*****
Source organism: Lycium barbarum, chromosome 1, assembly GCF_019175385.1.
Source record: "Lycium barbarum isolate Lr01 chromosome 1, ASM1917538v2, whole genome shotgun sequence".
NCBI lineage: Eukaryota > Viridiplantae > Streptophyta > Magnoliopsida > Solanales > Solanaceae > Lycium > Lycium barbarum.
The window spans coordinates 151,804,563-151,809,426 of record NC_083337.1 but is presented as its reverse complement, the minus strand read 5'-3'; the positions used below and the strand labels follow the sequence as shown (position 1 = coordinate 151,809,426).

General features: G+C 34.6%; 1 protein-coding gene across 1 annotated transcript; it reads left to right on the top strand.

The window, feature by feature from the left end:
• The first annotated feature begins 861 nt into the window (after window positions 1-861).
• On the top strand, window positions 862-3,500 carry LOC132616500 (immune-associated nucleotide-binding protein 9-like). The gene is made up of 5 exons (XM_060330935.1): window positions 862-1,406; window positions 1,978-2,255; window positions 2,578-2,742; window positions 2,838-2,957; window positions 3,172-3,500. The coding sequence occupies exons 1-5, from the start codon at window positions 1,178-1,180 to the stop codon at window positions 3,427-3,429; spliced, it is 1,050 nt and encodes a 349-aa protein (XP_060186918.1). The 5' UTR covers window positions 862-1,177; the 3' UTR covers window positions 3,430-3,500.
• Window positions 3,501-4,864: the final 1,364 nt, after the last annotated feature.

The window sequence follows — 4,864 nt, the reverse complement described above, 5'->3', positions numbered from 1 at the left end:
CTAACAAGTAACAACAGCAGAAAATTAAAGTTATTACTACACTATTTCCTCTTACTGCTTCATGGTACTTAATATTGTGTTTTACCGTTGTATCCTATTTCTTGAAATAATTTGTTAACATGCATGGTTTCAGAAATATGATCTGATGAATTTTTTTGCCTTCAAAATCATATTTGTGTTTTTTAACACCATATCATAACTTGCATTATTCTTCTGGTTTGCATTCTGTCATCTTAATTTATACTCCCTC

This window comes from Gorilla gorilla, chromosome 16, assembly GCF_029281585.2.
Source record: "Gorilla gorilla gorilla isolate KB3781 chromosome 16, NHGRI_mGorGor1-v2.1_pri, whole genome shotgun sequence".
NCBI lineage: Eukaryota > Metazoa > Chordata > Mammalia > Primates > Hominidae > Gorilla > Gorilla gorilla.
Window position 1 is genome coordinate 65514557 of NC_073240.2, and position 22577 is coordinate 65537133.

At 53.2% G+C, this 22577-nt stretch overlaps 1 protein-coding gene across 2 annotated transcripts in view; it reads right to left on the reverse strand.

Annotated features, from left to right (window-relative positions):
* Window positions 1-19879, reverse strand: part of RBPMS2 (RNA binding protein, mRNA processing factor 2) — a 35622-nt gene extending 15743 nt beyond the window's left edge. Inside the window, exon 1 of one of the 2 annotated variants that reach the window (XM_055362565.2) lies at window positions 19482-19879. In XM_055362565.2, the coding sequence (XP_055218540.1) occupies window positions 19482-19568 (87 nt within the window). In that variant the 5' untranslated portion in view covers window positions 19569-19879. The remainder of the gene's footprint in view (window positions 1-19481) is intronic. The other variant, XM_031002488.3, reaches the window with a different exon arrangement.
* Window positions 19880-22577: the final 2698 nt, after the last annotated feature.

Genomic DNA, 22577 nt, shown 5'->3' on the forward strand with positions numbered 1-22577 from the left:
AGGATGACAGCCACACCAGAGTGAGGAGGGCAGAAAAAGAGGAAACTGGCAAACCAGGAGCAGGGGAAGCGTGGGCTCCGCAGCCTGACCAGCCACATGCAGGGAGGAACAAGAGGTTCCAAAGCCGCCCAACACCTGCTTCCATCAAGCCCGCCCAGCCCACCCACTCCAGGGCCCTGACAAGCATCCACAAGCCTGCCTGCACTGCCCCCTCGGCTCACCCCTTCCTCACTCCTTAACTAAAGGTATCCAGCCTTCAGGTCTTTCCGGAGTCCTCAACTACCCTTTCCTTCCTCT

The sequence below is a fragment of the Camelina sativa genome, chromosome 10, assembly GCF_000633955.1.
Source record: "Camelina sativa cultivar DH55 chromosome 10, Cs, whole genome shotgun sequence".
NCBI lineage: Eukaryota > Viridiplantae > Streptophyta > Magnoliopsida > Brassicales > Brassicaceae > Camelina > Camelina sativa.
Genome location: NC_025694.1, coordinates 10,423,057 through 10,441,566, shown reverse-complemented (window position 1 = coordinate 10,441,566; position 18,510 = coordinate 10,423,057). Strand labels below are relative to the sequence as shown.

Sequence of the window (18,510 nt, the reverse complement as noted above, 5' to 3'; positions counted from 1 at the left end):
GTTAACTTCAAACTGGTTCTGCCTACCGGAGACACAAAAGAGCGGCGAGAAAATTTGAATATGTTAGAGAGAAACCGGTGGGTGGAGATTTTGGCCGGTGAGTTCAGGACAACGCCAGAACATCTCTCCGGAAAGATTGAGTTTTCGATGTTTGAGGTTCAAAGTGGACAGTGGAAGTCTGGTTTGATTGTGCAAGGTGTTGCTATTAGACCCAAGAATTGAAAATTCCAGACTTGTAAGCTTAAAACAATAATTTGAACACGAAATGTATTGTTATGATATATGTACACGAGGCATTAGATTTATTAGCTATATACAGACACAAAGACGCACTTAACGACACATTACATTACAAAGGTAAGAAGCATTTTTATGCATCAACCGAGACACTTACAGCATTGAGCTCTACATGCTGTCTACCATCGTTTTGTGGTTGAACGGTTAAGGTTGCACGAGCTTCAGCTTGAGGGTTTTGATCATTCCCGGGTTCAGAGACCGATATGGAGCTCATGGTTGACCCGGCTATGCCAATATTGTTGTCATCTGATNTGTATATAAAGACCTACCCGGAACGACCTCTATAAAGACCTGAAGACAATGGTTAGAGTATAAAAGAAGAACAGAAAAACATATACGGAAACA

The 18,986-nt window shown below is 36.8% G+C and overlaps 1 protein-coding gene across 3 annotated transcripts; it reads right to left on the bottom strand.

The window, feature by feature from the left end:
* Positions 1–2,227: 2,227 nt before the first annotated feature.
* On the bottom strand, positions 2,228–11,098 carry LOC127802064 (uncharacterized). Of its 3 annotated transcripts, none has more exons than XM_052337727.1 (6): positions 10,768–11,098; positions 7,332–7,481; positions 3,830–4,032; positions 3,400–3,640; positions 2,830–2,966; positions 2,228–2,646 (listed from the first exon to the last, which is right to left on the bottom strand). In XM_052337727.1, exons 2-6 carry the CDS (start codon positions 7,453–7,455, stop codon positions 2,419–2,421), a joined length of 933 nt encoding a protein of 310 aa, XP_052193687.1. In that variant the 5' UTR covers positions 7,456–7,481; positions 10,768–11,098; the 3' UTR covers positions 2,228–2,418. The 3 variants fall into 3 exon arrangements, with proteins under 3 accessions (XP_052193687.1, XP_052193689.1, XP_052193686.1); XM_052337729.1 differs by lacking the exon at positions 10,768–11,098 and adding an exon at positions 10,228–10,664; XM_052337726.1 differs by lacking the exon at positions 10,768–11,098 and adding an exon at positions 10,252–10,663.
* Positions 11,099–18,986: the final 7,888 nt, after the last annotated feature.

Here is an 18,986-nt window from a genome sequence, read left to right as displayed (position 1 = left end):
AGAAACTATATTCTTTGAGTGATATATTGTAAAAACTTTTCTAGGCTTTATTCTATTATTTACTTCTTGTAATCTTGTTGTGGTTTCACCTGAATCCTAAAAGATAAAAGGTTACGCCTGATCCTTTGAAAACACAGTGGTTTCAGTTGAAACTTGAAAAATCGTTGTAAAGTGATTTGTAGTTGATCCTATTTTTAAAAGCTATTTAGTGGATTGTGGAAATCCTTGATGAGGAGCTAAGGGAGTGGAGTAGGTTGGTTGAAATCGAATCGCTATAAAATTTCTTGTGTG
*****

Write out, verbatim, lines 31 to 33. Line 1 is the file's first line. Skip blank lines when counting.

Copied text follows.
* On the bottom strand, positions 2,228–11,098 carry LOC127802064 (uncharacterized). Of its 3 annotated transcripts, none has more exons than XM_052337727.1 (6): positions 10,768–11,098; positions 7,332–7,481; positions 3,830–4,032; positions 3,400–3,640; positions 2,830–2,966; positions 2,228–2,646 (listed from the first exon to the last, which is right to left on the bottom strand). In XM_052337727.1, exons 2-6 carry the CDS (start codon positions 7,453–7,455, stop codon positions 2,419–2,421), a joined length of 933 nt encoding a protein of 310 aa, XP_052193687.1. In that variant the 5' UTR covers positions 7,456–7,481; positions 10,768–11,098; the 3' UTR covers positions 2,228–2,418. The 3 variants fall into 3 exon arrangements, with proteins under 3 accessions (XP_052193687.1, XP_052193689.1, XP_052193686.1); XM_052337729.1 differs by lacking the exon at positions 10,768–11,098 and adding an exon at positions 10,228–10,664; XM_052337726.1 differs by lacking the exon at positions 10,768–11,098 and adding an exon at positions 10,252–10,663.
* Positions 11,099–18,986: the final 7,888 nt, after the last annotated feature.

Here is an 18,986-nt window from a genome sequence, read left to right as displayed (position 1 = left end):